Do english NHS microbiology laboratories offer adequate services for the diagnosis of UTI in children? Healthcare quality improvement partnership (HQIP) audit of standard operational procedures

Cliodna McNulty*, Neville Verlander, Philippa C.L. Moore, James Larcombe, Jan Dudley, Jaydip Banerjee, Lyda Jadresic

*Corresponding author for this work

Research output: Contribution to journalArticlepeer-review

Abstract

The National Institute of Care Excellence (NICE) 2007 guidance CG54, on urinary tract infection (UTI) in children, states that clinicians should use urgent microscopy and culture as the preferred method for diagnosing UTI in the hospital setting for severe illness in children under 3 years old and from the GP setting in children under 3 years old with intermediate risk of severe illness. NICE also recommends that all ‘infants and children with atypical UTI (including non-Escherichia coli infections) should have renal imaging after a first infection’. We surveyed all microbiology laboratories in England with Clinical Pathology Accreditation to determine standard operating procedures (SOPs) for urgent microscopy, culture and reporting of children’s urine and to ascertain whether the SOPs facilitate compliance with NICE guidance. We undertook a computer search in six microbiology laboratories in south-west England to determine urine submissions and urine reports in children under 3 years. Seventythree per cent of laboratories (110/150) participated. Enterobacteriaceae that were not E. coli were reported only as coliforms (rather than non-E. coli coliforms) by 61% (67/110) of laboratories. Eighty-eight per cent of laboratories (97/110) provided urgent microscopy for hospital and 54% for general practice (GP) paediatric urines; 61% of laboratories (confidence interval 52–70%) cultured 1 ml volume of urine, which equates to one colony if the bacterial load is 106 c.f.u. l21.Only 22% (24/110) of laboratories reported non-E. coli coliforms and provided urgent microscopy for both hospital and GP childhood urines; only three laboratories also cultured a 5 ml volume of urine. Only one of six laboratories in our submission audit had a significant increase in urine submissions and urines reported from children less than 3 years old between the predicted pre-2007 level in the absence of guidance and the 2008 level following publication of the NICE guidance. Less than a quarter of laboratories were providing a service that would allow clinicians to fully comply with the first line recommendations in the 2007 NICE UTI in children guidance. Laboratory urine submission report figures suggest that the guidance has not led to an increase in diagnosis of UTI in children under 3 years old.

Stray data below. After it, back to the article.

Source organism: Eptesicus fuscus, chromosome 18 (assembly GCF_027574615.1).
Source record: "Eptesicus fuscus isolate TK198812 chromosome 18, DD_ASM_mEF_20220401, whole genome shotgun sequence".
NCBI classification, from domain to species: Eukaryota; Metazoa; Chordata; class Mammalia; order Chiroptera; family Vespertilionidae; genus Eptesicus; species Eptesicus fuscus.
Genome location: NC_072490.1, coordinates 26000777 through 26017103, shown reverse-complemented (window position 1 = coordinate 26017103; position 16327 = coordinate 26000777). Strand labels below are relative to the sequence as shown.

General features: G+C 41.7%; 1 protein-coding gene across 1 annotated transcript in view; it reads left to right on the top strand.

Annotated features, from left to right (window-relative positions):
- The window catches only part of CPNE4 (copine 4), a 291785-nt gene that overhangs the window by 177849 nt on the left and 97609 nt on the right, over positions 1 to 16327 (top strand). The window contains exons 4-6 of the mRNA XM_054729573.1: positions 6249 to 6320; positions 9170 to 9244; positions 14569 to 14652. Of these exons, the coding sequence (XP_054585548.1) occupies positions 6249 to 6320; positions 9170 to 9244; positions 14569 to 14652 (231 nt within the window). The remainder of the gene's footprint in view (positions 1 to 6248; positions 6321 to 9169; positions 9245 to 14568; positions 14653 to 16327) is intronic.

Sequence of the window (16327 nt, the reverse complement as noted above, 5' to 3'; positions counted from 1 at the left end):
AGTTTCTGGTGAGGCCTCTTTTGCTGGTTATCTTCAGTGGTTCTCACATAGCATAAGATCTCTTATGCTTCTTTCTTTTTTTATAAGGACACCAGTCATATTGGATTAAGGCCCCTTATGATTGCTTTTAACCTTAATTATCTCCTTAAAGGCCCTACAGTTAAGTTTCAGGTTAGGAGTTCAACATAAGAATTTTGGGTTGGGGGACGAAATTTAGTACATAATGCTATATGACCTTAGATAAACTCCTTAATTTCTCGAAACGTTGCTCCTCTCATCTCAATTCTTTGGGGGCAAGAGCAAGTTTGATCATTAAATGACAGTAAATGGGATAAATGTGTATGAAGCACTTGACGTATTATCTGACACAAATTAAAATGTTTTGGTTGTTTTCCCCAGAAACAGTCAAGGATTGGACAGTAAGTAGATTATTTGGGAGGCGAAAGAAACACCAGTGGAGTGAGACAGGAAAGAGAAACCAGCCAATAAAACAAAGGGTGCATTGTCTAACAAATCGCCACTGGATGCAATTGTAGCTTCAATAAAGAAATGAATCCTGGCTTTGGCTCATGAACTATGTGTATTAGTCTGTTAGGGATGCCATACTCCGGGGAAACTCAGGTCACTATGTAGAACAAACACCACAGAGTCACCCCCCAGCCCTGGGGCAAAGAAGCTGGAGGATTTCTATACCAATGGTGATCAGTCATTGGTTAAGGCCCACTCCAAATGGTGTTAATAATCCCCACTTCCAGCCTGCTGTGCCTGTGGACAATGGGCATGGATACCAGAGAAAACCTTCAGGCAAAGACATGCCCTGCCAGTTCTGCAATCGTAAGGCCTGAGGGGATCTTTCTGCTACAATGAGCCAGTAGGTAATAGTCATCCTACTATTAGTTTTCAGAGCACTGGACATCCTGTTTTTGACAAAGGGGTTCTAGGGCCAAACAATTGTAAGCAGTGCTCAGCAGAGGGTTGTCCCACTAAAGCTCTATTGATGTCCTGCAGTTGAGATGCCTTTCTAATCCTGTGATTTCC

Original languageEnglish
Pages (from-to)1030-1039
Number of pages10
JournalJournal of Medical Microbiology
Volume64
Issue number9
DOIs
Publication statusPublished - 1 Sept 2015

Bibliographical note

Publisher Copyright:
© 2015 SGM.

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